[50] In his last attempt to clutch at the elusive legal straws, learned counsel argued that the entrapment carried out by the police officers constituted a reason for the court to exercise its discretion to convict them on a lesser offence (i.e possession) instead of that arising out of the entrapment (i.e. trafficking). The appellant cited the case of Ong Chin Keat Jeffrey v. Public Prosecutor [2004] 4 SLR 483 in support of his arguments.


[51] We took the view that the 1st appellant’s argument in this regard was without merit. As we have alluded to earlier, the prosecution had succeeded in proving all the requisite elements of trafficking. The mere fact that the police officers happened to play the role of purchasers did not detract from the fact that the appellants were trafficking in dangerous drugs. The facts and circumstances of the present appeal does not warrant the court to amend the charge to one dealing with a lesser offence.




[52] After having read the appeal record, we are satisfied that no miscarriage of justice was occasioned in this case. The appellants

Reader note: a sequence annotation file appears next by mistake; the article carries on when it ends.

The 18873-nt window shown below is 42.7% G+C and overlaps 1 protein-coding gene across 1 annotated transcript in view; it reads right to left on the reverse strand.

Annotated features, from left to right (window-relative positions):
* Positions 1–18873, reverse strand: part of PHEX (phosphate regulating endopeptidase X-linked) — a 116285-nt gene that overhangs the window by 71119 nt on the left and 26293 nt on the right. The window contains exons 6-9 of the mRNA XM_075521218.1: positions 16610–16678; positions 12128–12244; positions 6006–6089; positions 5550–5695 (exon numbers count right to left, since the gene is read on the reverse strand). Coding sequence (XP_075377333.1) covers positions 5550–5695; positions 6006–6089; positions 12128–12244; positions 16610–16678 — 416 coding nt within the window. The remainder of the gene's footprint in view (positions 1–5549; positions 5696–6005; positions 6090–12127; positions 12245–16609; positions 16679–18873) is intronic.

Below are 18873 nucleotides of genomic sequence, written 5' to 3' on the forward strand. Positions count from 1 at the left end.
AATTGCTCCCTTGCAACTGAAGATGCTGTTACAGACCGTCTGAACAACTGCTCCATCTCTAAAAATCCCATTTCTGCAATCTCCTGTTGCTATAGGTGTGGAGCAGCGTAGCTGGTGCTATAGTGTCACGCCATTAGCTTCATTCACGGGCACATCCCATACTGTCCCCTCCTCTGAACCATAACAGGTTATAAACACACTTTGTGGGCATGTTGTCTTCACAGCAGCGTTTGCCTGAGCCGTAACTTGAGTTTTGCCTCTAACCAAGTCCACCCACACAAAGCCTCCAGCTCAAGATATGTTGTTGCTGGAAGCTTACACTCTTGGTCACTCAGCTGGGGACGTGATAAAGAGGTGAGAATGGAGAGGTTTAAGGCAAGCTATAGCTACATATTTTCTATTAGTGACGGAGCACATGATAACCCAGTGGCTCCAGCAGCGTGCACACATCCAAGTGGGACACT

had every opportunity to raise a reasonable doubt in the prosecution case. Further, the learned trial judge did consider the appellants’ defence in detail at the end of which, his Lordship was satisfied that the prosecution had proved its case beyond reasonable doubt.


[53] In the result, the appeals were dismissed and the convictions and sentences imposed by the learned trial judge affirmed.


Dated: 28 January 2014 sgd.






Court of Appeal Malaysia


Counsel for the Appellants: Salim bin Bashir Bhaskaran In appeal P-05-295-11/2011 Messrs. Salim Bashir Ruswiza & Co.


No. 54A, Tingkat 1, Blok 4 Worldwide Business Park Jalan Wushu 13/47, Seksyen 13 40675 Shah Alam Selangor


Counsel for the Appellants: Kitson Foong


In appeal P-05-296-11/2011 Tetuan Ahmad Zaidi & Partners


J-1-10, Block J, Jalan PJU 1A Taipan Damansara 2 Ara Damansara 47301 Petaling Jaya Selangor




Counsel for the Respondent: In appeal P-05-295-11/2011 & P-05-296-11/2011 Aslinda Ahad Timbalan Pendakwa Raya Jabatan Peguam Negara Bahagian Perbicaraan dan Rayuan No. 45, Persiaran Perdana Presint 4 62100 Putrajaya.